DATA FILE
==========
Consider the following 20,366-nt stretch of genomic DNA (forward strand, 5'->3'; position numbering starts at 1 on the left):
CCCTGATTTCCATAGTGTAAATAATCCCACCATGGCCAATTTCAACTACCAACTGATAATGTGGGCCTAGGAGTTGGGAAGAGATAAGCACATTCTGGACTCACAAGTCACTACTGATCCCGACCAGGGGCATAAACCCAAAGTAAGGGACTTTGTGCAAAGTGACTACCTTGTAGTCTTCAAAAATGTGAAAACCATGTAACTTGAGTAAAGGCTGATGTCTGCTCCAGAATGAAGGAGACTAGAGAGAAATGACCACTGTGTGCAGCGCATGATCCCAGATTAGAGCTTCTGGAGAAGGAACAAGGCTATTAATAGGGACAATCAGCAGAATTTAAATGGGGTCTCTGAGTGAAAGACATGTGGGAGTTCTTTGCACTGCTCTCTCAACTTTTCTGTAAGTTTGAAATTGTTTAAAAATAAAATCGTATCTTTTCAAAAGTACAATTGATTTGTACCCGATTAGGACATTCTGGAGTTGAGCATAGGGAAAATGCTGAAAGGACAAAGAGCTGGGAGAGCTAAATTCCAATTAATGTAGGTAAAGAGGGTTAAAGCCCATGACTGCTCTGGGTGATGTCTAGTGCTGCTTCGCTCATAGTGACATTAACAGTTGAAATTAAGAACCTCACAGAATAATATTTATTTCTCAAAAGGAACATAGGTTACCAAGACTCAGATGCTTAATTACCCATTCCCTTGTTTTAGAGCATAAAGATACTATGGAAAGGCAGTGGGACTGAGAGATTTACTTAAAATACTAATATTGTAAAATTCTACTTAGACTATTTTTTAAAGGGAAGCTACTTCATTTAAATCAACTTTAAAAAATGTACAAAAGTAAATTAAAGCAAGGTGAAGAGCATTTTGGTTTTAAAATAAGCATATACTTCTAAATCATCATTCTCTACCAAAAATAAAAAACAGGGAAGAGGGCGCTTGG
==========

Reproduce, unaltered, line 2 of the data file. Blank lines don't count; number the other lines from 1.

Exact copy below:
CCCTGATTTCCATAGTGTAAATAATCCCACCATGGCCAATTTCAACTACCAACTGATAATGTGGGCCTAGGAGTTGGGAAGAGATAAGCACATTCTGGACTCACAAGTCACTACTGATCCCGACCAGGGGCATAAACCCAAAGTAAGGGACTTTGTGCAAAGTGACTACCTTGTAGTCTTCAAAAATGTGAAAACCATGTAACTTGAGTAAAGGCTGATGTCTGCTCCAGAATGAAGGAGACTAGAGAGAAATGACCACTGTGTGCAGCGCATGATCCCAGATTAGAGCTTCTGGAGAAGGAACAAGGCTATTAATAGGGACAATCAGCAGAATTTAAATGGGGTCTCTGAGTGAAAGACATGTGGGAGTTCTTTGCACTGCTCTCTCAACTTTTCTGTAAGTTTGAAATTGTTTAAAAATAAAATCGTATCTTTTCAAAAGTACAATTGATTTGTACCCGATTAGGACATTCTGGAGTTGAGCATAGGGAAAATGCTGAAAGGACAAAGAGCTGGGAGAGCTAAATTCCAATTAATGTAGGTAAAGAGGGTTAAAGCCCATGACTGCTCTGGGTGATGTCTAGTGCTGCTTCGCTCATAGTGACATTAACAGTTGAAATTAAGAACCTCACAGAATAATATTTATTTCTCAAAAGGAACATAGGTTACCAAGACTCAGATGCTTAATTACCCATTCCCTTGTTTTAGAGCATAAAGATACTATGGAAAGGCAGTGGGACTGAGAGATTTACTTAAAATACTAATATTGTAAAATTCTACTTAGACTATTTTTTAAAGGGAAGCTACTTCATTTAAATCAACTTTAAAAAATGTACAAAAGTAAATTAAAGCAAGGTGAAGAGCATTTTGGTTTTAAAATAAGCATATACTTCTAAATCATCATTCTCTACCAAAAATAAAAAACAGGGAAGAGGGCGCTTGG